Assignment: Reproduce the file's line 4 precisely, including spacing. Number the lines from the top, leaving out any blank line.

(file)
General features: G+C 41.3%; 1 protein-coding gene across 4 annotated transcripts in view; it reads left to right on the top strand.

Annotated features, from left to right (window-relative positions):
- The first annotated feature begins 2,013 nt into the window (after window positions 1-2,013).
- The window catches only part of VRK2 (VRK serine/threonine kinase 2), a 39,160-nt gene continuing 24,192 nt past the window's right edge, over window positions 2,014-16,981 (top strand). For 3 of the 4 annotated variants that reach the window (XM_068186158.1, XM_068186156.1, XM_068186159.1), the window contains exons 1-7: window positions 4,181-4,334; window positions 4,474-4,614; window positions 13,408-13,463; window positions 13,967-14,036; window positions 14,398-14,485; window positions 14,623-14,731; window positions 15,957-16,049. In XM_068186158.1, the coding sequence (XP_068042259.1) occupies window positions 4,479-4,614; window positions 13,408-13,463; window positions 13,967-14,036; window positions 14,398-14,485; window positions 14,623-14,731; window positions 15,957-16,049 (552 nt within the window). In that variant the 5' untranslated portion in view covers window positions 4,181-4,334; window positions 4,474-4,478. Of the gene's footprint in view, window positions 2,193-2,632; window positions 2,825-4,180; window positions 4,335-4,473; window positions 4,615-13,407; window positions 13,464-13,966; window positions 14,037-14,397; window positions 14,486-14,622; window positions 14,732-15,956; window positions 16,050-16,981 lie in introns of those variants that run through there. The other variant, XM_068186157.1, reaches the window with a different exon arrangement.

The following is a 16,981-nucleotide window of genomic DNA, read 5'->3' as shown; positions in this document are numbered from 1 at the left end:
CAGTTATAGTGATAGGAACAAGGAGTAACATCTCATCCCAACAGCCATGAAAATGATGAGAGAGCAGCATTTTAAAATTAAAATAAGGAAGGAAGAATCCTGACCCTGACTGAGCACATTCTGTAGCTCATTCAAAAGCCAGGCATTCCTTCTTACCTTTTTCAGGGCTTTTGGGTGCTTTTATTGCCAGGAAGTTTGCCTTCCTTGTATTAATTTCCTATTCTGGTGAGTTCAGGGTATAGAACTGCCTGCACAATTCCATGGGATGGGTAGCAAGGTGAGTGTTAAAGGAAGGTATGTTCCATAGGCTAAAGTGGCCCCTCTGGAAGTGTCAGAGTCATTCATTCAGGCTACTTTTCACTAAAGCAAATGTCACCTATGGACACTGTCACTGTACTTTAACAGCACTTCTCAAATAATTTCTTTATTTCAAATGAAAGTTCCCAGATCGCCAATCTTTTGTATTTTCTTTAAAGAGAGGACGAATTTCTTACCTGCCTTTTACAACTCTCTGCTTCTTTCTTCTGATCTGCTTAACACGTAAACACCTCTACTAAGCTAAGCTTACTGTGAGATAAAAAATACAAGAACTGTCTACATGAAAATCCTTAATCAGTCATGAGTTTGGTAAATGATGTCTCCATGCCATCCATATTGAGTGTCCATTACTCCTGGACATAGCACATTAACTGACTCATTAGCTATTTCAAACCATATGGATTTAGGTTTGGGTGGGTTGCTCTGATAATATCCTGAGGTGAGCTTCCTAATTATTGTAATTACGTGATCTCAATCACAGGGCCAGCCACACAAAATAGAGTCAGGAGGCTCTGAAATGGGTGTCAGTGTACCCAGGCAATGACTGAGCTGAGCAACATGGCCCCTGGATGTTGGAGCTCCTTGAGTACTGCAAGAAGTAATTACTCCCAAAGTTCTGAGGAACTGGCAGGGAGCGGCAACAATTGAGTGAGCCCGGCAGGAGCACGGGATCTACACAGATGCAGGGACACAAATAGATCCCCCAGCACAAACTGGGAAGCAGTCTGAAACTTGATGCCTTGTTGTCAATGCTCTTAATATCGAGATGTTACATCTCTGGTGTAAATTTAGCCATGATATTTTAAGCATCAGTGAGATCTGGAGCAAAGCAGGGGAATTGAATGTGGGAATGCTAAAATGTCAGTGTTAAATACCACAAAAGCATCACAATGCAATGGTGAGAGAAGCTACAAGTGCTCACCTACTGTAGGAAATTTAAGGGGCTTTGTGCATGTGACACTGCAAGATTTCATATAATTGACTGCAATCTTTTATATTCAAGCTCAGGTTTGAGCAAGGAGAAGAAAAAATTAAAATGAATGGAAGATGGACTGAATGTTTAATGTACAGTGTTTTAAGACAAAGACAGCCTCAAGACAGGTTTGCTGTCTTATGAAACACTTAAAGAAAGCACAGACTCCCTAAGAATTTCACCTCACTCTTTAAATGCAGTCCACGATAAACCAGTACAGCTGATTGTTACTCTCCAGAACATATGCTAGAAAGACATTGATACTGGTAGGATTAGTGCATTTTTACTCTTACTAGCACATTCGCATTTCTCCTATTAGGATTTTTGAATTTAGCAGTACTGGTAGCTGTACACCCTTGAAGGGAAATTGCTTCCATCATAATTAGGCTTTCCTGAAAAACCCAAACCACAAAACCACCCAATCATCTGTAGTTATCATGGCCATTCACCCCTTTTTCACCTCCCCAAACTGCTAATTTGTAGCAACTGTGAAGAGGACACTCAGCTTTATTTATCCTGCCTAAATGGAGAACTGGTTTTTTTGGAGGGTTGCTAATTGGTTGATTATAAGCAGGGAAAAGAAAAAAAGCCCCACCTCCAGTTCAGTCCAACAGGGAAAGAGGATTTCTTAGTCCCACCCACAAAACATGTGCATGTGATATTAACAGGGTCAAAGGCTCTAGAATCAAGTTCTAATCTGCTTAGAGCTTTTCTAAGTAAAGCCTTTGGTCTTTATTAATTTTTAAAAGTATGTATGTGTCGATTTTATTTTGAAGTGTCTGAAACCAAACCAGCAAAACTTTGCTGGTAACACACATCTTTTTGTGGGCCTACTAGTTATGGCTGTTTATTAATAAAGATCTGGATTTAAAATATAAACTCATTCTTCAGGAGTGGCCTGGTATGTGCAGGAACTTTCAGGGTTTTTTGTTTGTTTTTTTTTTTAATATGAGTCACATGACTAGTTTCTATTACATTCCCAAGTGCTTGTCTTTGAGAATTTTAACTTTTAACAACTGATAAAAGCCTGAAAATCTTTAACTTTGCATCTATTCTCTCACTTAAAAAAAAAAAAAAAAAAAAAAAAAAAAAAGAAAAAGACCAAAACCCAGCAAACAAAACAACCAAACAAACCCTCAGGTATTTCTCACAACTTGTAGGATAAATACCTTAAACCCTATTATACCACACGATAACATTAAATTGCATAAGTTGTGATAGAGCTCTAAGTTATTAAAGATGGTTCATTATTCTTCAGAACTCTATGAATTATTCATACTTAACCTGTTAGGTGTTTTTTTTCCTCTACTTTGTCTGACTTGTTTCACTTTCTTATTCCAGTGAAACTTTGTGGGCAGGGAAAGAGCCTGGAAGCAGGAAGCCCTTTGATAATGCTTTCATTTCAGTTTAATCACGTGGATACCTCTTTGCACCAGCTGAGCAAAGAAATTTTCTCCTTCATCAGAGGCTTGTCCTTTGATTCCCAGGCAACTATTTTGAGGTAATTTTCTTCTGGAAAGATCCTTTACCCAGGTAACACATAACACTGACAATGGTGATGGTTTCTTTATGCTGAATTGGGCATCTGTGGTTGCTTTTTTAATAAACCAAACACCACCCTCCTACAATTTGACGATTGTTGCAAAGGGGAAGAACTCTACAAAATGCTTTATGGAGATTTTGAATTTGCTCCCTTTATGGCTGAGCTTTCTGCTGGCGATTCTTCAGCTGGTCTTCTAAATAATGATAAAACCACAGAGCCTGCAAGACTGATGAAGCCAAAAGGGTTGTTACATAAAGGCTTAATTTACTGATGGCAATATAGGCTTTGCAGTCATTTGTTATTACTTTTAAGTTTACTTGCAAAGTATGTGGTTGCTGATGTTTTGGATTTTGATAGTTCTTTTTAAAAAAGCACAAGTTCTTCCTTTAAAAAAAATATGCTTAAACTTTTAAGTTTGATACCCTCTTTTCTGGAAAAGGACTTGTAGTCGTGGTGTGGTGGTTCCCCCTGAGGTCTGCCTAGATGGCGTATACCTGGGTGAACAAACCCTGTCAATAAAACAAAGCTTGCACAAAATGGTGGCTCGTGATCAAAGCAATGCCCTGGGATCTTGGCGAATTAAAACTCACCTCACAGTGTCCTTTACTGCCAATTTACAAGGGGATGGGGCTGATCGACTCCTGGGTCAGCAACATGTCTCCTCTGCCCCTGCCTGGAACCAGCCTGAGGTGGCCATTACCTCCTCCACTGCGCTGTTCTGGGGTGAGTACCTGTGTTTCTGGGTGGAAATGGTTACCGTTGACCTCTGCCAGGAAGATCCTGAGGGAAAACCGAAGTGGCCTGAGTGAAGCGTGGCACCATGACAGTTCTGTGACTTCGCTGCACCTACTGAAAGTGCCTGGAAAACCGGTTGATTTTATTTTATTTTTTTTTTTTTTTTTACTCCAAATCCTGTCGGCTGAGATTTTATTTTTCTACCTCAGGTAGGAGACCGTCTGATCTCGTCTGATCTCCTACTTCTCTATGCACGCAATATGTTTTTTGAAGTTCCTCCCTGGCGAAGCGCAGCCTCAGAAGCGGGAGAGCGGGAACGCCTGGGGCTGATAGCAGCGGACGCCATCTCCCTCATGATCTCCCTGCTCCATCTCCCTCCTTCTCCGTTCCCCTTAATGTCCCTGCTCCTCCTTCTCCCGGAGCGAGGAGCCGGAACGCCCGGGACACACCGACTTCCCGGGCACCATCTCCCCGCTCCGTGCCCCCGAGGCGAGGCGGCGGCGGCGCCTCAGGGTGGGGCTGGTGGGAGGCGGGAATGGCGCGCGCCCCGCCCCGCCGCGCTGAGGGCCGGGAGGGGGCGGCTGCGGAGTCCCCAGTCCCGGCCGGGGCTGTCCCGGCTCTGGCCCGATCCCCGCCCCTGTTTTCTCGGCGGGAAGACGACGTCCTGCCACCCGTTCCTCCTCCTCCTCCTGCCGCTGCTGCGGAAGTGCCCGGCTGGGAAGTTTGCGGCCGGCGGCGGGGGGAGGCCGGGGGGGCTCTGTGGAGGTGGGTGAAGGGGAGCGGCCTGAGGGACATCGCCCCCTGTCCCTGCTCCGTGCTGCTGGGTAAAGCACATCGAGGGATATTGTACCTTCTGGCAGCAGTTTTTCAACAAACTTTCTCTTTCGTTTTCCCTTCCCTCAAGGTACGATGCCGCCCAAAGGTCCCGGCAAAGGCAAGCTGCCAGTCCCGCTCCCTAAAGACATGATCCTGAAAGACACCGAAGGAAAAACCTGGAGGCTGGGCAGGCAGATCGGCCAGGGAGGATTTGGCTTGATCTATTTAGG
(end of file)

- The window catches only part of VRK2 (VRK serine/threonine kinase 2), a 39,160-nt gene continuing 24,192 nt past the window's right edge, over window positions 2,014-16,981 (top strand). For 3 of the 4 annotated variants that reach the window (XM_068186158.1, XM_068186156.1, XM_068186159.1), the window contains exons 1-7: window positions 4,181-4,334; window positions 4,474-4,614; window positions 13,408-13,463; window positions 13,967-14,036; window positions 14,398-14,485; window positions 14,623-14,731; window positions 15,957-16,049. In XM_068186158.1, the coding sequence (XP_068042259.1) occupies window positions 4,479-4,614; window positions 13,408-13,463; window positions 13,967-14,036; window positions 14,398-14,485; window positions 14,623-14,731; window positions 15,957-16,049 (552 nt within the window). In that variant the 5' untranslated portion in view covers window positions 4,181-4,334; window positions 4,474-4,478. Of the gene's footprint in view, window positions 2,193-2,632; window positions 2,825-4,180; window positions 4,335-4,473; window positions 4,615-13,407; window positions 13,464-13,966; window positions 14,037-14,397; window positions 14,486-14,622; window positions 14,732-15,956; window positions 16,050-16,981 lie in introns of those variants that run through there. The other variant, XM_068186157.1, reaches the window with a different exon arrangement.